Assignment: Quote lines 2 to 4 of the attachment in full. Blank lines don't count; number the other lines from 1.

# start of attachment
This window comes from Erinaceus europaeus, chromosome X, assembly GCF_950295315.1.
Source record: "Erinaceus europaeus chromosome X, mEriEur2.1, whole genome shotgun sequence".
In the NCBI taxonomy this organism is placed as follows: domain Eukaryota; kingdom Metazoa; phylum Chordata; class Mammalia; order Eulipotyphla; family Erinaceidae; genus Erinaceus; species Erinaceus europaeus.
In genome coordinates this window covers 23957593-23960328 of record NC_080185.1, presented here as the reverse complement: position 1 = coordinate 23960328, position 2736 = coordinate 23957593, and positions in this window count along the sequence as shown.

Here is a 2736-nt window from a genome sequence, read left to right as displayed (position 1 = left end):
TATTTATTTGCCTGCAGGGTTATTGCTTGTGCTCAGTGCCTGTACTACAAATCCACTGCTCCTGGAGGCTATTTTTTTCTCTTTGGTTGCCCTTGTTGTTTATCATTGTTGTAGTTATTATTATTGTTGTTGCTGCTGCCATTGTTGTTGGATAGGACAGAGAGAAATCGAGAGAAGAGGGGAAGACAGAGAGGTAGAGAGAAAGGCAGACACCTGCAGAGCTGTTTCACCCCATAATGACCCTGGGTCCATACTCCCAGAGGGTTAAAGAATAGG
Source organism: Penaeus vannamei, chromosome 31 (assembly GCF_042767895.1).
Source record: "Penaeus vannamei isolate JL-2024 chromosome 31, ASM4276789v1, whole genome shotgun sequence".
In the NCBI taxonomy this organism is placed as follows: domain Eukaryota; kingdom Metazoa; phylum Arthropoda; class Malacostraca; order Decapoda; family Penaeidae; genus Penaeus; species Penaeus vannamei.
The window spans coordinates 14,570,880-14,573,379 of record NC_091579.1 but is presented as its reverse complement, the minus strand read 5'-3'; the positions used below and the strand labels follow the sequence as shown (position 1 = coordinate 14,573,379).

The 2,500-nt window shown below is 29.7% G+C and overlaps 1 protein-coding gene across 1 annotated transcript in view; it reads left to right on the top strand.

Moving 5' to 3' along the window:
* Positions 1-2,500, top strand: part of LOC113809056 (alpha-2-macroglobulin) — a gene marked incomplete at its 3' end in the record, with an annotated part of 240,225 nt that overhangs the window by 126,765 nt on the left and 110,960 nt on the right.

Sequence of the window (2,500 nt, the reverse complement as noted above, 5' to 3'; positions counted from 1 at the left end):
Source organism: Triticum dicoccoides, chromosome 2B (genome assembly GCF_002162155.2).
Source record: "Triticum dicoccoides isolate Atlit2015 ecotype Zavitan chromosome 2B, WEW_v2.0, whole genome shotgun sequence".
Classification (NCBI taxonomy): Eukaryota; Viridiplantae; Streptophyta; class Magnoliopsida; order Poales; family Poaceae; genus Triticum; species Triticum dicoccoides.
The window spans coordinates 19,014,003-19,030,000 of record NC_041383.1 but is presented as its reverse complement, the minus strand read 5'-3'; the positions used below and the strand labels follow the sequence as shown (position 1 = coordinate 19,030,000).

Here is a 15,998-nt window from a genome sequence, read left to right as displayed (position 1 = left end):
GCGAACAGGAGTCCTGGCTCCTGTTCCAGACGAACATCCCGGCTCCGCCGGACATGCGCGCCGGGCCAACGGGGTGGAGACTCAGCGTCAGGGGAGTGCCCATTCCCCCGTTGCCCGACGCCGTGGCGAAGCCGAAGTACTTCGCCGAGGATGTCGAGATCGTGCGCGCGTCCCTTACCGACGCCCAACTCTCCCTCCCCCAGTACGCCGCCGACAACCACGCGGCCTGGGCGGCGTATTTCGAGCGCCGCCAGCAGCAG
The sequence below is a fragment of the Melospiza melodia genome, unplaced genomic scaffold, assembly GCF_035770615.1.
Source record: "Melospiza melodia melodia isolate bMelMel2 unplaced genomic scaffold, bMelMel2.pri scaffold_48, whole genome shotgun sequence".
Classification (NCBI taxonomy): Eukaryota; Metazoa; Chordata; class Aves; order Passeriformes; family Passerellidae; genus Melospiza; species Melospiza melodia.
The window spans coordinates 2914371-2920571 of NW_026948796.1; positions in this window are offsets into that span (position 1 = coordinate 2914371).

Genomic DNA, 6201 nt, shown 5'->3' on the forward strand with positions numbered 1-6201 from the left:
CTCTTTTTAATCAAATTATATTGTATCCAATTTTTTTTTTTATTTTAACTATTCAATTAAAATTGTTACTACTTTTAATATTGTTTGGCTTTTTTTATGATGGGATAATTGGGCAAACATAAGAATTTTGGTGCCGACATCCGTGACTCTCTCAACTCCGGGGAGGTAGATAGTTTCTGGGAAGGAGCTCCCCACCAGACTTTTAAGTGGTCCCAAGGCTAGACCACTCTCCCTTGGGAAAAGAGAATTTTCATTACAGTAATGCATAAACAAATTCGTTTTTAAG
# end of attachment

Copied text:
Source record: "Erinaceus europaeus chromosome X, mEriEur2.1, whole genome shotgun sequence".
In the NCBI taxonomy this organism is placed as follows: domain Eukaryota; kingdom Metazoa; phylum Chordata; class Mammalia; order Eulipotyphla; family Erinaceidae; genus Erinaceus; species Erinaceus europaeus.
In genome coordinates this window covers 23957593-23960328 of record NC_080185.1, presented here as the reverse complement: position 1 = coordinate 23960328, position 2736 = coordinate 23957593, and positions in this window count along the sequence as shown.